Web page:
14 months after her election as leader Cllr. Yvonne Davies has been forced to resign as Labour leader of Sandwell Council. Yes, we’ve been here before. Her predecessor Steve Eling was similarly ejected, but unlike Davies, who has some style, he had, almost literally, to be carried out kicking and screaming. The mechanism by which both were dumped was suspension of their membership of the Labour party.
Following the departure of Corbyn and his replacement by the seemingly safer hands of Starmer there was bound to be bloodletting in a party which has completely lost its way. Sandwell Labour reflects the national party in its divisions but with a difference.
In Sandwell dissent is driven by personal animosities and venal considerations. A sizeable number of Sandwell Labour councillors would sell their granny for 5p. Their loyalty is available for purchase by the Leader through the multitude of “posts of special responsibility” which can double a councillor’s money for little or no work. With a change of leadership some lose their cosy seats on the gravy train, resent it and intrigue for change in their favour. Davies on assuming power made a clean sweep of the cabinet and sacked other sinecure holders. Unsurprisingly, many of those given their cards by Davies have promoted rebellion ever since. It is self-interest not principle which has united Labour lefties and righties to campaign for a return of the bad old days of Eling when they were the ones enjoying the perks.
The system is rotten as are many of its operatives.
Sandwell which is dominated by Labour ought to be a jewel in the party’s crown instead it has become an embarrassment. The authority is subject to a myriad of allegations of corruption and incompetence. Both Eling with his campaign “to drain the swamp” and Davies in her resignation statement have accepted widespread corruption exists in the authority. While one camp of Labour councillors points the finger at another and has the compliment returned, all accept that, after 40 years plus of Labour misrule, Sandwell MBC is mired in corruption. This is not something which the national Labour party wants publicised. But publicised it will be as one faction of Sandwell Labour councillors fights and throws the mud at another.
This lies behind Davies’ suspension not any tweeting two plus years ago which might, possibly, if stretched beyond logic to a point of absurdity indicate anti-Semitism. Far from being anti-Semitic, to agree with a tweet suggesting that the government of Isreal might not favour Jeremy Corbyn, a friend of Hamas, to be Britain’s prime minister, seems to be no more than a statement of the blindingly obvious. The same conclusion that Corbyn was unfit to be P.M. led many traditional Labour voters to stay at home or vote Tory in December’s general election. More discriminatory was Davies’ statement that her fall was caused by “old white men”.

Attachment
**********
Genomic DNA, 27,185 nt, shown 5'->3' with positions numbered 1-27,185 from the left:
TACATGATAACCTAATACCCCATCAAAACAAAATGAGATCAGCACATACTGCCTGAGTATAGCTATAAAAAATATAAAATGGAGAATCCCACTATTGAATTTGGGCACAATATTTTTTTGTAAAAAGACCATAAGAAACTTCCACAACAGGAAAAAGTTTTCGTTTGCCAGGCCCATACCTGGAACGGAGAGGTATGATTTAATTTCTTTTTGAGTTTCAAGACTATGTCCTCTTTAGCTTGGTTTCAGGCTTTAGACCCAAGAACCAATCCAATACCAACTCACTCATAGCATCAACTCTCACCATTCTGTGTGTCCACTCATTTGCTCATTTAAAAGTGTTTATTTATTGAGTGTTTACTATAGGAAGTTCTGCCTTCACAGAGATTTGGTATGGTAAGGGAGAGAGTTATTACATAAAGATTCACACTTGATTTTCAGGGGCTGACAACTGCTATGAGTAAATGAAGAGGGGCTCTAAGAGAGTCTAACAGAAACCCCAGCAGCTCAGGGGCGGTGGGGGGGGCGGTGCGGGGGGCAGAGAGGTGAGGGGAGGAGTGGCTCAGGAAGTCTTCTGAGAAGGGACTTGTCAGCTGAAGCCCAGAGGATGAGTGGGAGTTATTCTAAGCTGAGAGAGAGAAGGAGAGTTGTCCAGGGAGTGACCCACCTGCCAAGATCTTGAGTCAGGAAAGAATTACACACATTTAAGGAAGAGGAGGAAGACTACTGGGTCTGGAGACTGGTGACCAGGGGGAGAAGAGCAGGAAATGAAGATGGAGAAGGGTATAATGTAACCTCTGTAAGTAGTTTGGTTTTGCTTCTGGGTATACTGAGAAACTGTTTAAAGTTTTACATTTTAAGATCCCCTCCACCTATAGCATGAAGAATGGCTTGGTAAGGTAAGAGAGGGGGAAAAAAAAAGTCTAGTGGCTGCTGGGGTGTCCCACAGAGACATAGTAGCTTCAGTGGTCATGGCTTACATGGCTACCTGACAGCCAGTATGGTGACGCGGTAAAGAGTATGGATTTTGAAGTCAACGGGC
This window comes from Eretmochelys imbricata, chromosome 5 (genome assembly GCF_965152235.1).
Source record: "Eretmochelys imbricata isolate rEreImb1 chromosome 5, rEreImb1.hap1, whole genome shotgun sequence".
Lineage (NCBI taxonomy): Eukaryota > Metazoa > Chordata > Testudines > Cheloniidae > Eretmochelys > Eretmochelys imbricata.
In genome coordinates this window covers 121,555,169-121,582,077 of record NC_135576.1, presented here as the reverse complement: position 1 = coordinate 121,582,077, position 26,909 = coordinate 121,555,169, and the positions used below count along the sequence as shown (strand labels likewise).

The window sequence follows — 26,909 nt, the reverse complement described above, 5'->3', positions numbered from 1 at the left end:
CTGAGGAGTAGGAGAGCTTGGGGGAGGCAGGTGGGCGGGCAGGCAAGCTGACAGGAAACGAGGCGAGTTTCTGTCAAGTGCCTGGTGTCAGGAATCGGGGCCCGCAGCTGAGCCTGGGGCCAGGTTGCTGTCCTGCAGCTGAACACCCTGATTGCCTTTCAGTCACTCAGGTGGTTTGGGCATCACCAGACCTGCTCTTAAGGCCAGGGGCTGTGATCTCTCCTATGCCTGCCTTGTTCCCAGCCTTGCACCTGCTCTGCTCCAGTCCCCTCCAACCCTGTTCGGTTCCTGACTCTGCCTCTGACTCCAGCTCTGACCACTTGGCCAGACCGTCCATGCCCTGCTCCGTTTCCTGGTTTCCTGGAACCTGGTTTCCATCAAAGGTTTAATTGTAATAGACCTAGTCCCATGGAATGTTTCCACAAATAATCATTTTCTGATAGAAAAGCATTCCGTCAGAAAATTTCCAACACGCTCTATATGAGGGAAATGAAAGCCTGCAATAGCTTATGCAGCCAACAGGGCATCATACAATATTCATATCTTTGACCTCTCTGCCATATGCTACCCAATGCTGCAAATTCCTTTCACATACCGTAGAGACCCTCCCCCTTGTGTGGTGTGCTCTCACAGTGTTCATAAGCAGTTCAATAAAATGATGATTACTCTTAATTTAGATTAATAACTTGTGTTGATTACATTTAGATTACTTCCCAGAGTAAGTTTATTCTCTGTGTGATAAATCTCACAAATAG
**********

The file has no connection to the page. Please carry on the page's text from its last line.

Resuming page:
Perhaps the wisest advice came from David Cameron when he observed “Too many tweets make a twat”. We understand that a lot of Labour councillors in the anti-Davies camp have been quickly sanitising their social media posts in case the finger points at them.
Davies hastened her own down fall in a number of ways. She has been pressing officers to progress complaints to the standards committee involving Labour councillors. Sources suggest that a large number of members of Eling’s cabinet face complaints and investigation and have been uncooperative in the process. Many of these same councillors were prominent in promoting the letter seeking to halt the investigation of suspended officer Darren Carter. They popped up again at the Labour group meeting on Tuesday proposing abandonment of councillor attendance requirements at meetings. Some were anxious that the public should not know how little they did, particularly those who had been sulking in their tents since Davies’ election as leader. The last thing guilty Labour Sandwell councillors and officers want is exposure. Nor is the national party keen to see more Sandwell ordure hit the fan.
In seeking to expose corruption, Davies encountered powerful, opposing, vested interests and her downfall. More dubious was her re-visiting the circumstances and the conclusions of the Wragge report. The report, in many senses, began the pattern of conflict within Sandwell Labour. Little was to be achieved by its resurrection.
Dumping Davies is not a simple piece of dog eat dog political theatre. It contains significant messages for the electorate. 40 years of Labour control in Sandwell has produced corruption, sleaze and maladministration. Davies says “Millions of pounds have been spent with little regard to the public purse” While Labour councillors are fighting each other, they are not serving the interests of the public. While they are covering up officer’s faults and shielding colleagues from exposure the quality of governance in the borough will remain abysmal.
Only the electorate can change this. The Labour party will not.